At least two amazing events happen during childbirth. There’s the obvious main event, which is the emergence of a new human into the world. But then there’s the non-human event that is taking place simultaneously, a crucial event that is not visible to the naked eye, an event that could determine the lifelong health of the baby. This is the seeding of the baby’s microbiome, the community of ‘good’ bacteria that we carry with us throughout our lives. The seeding of the microbiome, along with other processes including breastfeeding, kickstarts the baby’s immune system and helps to protect the infant from disease for its entire lifetime. However, with interventions like use of synthetic oxytocin, antibiotics, C-section and formula feeding, this could be interfering with, or bypassing completely, the microbial transfer from the mother to baby. Emerging research shows that bacteria are absolutely vital for human health, and science has linked an imbalance in the human microbiome with multiple chronic non-transmissible diseases.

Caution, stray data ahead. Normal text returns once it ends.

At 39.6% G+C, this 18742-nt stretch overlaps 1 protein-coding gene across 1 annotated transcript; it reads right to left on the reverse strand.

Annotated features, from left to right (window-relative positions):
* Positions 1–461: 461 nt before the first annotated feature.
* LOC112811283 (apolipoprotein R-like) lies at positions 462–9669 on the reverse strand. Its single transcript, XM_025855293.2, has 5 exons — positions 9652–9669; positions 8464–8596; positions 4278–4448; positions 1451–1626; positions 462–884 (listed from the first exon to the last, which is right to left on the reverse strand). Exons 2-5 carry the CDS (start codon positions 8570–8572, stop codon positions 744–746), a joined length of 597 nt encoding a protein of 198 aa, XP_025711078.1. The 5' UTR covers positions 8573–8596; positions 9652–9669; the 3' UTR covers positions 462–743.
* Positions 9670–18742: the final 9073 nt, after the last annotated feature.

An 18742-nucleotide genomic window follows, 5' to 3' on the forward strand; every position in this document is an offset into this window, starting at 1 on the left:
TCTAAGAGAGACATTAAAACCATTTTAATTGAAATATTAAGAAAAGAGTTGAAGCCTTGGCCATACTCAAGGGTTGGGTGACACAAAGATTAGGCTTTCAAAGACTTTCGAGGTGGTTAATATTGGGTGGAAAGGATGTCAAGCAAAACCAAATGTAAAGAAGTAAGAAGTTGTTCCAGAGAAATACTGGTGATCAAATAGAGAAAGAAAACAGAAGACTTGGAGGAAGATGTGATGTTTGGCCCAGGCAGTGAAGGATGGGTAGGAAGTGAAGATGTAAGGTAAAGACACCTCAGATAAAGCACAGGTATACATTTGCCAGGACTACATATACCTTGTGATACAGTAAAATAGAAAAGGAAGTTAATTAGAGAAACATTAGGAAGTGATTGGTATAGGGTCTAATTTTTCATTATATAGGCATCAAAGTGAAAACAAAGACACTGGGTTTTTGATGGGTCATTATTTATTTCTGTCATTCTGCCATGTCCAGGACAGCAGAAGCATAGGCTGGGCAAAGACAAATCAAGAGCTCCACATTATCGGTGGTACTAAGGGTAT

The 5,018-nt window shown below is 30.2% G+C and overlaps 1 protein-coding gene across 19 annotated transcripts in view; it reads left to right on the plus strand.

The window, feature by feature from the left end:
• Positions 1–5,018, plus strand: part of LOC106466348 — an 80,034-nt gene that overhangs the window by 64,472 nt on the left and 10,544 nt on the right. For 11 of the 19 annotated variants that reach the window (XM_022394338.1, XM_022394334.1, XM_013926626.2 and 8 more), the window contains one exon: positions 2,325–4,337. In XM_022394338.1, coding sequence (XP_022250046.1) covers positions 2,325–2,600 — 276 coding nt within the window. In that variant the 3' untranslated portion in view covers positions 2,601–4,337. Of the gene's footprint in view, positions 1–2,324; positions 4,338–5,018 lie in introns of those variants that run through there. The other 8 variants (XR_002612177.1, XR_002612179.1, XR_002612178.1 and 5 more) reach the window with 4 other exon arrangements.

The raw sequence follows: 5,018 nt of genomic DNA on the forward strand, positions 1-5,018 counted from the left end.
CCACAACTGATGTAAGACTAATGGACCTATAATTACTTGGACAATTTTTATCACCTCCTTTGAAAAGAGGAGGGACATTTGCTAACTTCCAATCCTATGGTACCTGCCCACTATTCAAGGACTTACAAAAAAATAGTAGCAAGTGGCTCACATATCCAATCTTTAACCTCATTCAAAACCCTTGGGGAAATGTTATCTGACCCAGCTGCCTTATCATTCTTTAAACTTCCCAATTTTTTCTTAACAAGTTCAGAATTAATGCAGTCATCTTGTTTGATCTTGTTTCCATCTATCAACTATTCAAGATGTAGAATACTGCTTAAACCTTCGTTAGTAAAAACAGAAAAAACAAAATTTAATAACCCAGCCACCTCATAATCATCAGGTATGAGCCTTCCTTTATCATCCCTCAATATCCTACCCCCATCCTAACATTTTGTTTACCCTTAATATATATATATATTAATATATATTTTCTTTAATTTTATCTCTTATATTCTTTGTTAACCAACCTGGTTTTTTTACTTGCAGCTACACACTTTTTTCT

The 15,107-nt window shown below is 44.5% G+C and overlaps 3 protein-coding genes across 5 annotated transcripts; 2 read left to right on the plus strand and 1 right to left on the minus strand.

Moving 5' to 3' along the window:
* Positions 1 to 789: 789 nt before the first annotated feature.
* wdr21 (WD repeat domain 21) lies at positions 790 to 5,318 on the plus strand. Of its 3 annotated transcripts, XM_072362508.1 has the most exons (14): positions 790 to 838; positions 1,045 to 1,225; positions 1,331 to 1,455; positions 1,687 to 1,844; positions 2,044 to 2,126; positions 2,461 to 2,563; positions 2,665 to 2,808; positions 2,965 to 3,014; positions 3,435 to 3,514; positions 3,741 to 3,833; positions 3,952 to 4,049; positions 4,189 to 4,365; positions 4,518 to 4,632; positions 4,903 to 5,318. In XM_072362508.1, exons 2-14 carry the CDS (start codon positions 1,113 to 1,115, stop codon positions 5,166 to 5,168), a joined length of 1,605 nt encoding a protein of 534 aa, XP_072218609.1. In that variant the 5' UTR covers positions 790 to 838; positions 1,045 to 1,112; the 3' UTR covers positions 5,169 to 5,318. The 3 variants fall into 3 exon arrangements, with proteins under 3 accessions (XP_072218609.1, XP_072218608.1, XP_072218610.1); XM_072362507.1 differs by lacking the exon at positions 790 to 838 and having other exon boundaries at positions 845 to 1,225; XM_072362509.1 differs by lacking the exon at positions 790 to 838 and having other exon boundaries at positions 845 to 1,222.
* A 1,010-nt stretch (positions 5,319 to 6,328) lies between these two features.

Drawing on the extensive research they carried out for their documentary film Microbirth, authors Toni Harman and Alex Wakeford reveal a fascinating new view of birth, and how microscopic happenings can have lifelong consequences, both for ourselves, our children – and our species as a whole.
About the Authors
Toni Harman and Alex Wakeford are professional filmmakers who met at the London Film School. Since then, they’ve been making films together including: DOULA! a documentary about doulas (2010, 60 mins), Freedom for Birth a documentary about human rights in childbirth (2012, 60 mins).
Their last film Microbirth (60 mins, 2014) about how birth impacts a baby’s lifelong health – won the top prize, the Grand Prix Award, at the Life Sciences Film Festival in Prague.
UK April 2016